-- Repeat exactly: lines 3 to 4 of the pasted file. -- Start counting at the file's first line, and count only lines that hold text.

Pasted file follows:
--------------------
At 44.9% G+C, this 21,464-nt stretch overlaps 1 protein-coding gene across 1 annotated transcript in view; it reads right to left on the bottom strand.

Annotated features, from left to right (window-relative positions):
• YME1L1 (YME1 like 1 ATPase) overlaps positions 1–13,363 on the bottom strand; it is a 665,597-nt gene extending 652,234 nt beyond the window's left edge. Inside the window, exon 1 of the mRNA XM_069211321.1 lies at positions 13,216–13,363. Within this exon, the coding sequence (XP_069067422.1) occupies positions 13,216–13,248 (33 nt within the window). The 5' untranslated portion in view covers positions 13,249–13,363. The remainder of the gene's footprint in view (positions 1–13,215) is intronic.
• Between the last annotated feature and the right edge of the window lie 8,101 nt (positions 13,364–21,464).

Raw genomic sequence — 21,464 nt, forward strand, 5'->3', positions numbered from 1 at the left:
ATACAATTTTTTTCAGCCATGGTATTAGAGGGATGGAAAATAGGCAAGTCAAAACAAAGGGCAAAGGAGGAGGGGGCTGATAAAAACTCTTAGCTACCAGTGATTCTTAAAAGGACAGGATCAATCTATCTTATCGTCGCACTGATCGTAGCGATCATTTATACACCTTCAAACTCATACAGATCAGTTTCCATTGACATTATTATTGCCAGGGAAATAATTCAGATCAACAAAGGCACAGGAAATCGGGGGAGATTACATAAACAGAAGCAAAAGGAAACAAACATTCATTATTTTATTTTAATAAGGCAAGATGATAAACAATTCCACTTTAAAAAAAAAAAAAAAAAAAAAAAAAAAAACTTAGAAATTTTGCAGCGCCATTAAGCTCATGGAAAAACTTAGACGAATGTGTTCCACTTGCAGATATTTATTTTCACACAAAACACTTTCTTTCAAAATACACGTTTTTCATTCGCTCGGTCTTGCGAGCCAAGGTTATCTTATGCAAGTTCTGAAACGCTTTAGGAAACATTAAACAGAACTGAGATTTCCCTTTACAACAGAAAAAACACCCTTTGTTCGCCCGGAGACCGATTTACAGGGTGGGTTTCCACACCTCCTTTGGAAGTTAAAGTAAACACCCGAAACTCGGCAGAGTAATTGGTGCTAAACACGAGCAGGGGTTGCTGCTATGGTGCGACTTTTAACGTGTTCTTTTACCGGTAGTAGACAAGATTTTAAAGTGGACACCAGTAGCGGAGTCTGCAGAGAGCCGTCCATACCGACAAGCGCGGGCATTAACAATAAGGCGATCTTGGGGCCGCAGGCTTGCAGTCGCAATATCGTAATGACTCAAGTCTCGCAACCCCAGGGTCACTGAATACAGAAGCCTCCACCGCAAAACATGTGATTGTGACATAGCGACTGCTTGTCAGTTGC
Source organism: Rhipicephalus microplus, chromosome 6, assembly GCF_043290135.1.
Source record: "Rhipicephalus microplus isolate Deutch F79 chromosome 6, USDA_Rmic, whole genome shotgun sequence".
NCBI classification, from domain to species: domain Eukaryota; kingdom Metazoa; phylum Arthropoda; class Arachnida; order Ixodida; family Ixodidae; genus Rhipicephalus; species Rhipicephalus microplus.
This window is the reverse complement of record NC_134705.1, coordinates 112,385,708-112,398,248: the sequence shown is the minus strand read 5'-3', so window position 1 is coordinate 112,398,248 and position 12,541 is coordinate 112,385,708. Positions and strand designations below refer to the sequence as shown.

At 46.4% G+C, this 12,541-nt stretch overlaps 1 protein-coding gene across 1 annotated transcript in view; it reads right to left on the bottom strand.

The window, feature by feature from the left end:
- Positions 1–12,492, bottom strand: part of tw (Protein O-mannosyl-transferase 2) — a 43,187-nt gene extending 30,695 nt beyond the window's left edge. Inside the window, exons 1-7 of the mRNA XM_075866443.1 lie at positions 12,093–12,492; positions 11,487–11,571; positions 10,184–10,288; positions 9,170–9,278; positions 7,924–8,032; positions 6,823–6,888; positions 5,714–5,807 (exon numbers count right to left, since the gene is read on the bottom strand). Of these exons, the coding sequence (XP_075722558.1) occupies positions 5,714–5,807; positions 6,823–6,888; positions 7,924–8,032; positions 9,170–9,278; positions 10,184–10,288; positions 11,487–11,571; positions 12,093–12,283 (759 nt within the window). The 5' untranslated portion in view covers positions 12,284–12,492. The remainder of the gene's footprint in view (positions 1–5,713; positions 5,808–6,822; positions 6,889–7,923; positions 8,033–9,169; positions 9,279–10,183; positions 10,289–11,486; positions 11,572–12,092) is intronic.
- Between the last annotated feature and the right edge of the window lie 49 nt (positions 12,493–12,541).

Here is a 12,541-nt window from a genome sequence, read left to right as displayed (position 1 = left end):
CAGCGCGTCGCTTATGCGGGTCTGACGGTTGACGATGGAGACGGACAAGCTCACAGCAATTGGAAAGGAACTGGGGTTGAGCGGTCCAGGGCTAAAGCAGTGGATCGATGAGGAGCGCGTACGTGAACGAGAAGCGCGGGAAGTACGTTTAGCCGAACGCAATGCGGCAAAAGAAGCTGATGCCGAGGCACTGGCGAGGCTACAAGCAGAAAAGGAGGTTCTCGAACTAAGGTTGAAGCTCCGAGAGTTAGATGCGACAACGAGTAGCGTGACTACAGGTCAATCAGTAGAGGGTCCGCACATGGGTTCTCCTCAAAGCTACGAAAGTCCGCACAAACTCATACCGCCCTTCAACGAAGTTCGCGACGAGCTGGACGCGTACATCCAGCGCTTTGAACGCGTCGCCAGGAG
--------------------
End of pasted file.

• YME1L1 (YME1 like 1 ATPase) overlaps positions 1–13,363 on the bottom strand; it is a 665,597-nt gene extending 652,234 nt beyond the window's left edge. Inside the window, exon 1 of the mRNA XM_069211321.1 lies at positions 13,216–13,363. Within this exon, the coding sequence (XP_069067422.1) occupies positions 13,216–13,248 (33 nt within the window). The 5' untranslated portion in view covers positions 13,249–13,363. The remainder of the gene's footprint in view (positions 1–13,215) is intronic.
• Between the last annotated feature and the right edge of the window lie 8,101 nt (positions 13,364–21,464).